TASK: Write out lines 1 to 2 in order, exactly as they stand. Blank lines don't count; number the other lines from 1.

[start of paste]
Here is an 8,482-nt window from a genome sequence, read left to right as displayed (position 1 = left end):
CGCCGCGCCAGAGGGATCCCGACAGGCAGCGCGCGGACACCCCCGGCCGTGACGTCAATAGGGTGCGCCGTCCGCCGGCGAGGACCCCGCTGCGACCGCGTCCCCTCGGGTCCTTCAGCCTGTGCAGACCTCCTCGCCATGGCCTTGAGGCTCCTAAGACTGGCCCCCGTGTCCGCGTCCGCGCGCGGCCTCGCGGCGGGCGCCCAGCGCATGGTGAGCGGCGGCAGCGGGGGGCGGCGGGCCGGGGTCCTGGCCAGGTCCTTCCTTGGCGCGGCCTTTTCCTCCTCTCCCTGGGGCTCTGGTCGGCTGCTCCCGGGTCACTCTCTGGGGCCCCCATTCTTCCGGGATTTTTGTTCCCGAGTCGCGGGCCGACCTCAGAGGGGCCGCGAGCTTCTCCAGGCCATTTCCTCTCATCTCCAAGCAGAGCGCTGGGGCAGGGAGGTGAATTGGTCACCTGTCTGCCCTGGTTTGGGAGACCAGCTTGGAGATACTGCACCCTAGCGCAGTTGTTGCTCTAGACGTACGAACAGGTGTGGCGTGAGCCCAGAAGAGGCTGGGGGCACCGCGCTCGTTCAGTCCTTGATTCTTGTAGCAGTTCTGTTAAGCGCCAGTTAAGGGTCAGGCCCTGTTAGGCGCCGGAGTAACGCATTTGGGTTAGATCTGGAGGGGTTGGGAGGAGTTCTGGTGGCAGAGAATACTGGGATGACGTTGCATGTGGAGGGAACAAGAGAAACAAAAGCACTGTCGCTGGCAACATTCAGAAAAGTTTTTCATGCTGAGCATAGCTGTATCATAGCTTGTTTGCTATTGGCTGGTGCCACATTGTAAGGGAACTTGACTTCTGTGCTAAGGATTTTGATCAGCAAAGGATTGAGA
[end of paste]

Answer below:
Here is an 8,482-nt window from a genome sequence, read left to right as displayed (position 1 = left end):
CGCCGCGCCAGAGGGATCCCGACAGGCAGCGCGCGGACACCCCCGGCCGTGACGTCAATAGGGTGCGCCGTCCGCCGGCGAGGACCCCGCTGCGACCGCGTCCCCTCGGGTCCTTCAGCCTGTGCAGACCTCCTCGCCATGGCCTTGAGGCTCCTAAGACTGGCCCCCGTGTCCGCGTCCGCGCGCGGCCTCGCGGCGGGCGCCCAGCGCATGGTGAGCGGCGGCAGCGGGGGGCGGCGGGCCGGGGTCCTGGCCAGGTCCTTCCTTGGCGCGGCCTTTTCCTCCTCTCCCTGGGGCTCTGGTCGGCTGCTCCCGGGTCACTCTCTGGGGCCCCCATTCTTCCGGGATTTTTGTTCCCGAGTCGCGGGCCGACCTCAGAGGGGCCGCGAGCTTCTCCAGGCCATTTCCTCTCATCTCCAAGCAGAGCGCTGGGGCAGGGAGGTGAATTGGTCACCTGTCTGCCCTGGTTTGGGAGACCAGCTTGGAGATACTGCACCCTAGCGCAGTTGTTGCTCTAGACGTACGAACAGGTGTGGCGTGAGCCCAGAAGAGGCTGGGGGCACCGCGCTCGTTCAGTCCTTGATTCTTGTAGCAGTTCTGTTAAGCGCCAGTTAAGGGTCAGGCCCTGTTAGGCGCCGGAGTAACGCATTTGGGTTAGATCTGGAGGGGTTGGGAGGAGTTCTGGTGGCAGAGAATACTGGGATGACGTTGCATGTGGAGGGAACAAGAGAAACAAAAGCACTGTCGCTGGCAACATTCAGAAAAGTTTTTCATGCTGAGCATAGCTGTATCATAGCTTGTTTGCTATTGGCTGGTGCCACATTGTAAGGGAACTTGACTTCTGTGCTAAGGATTTTGATCAGCAAAGGATTGAGA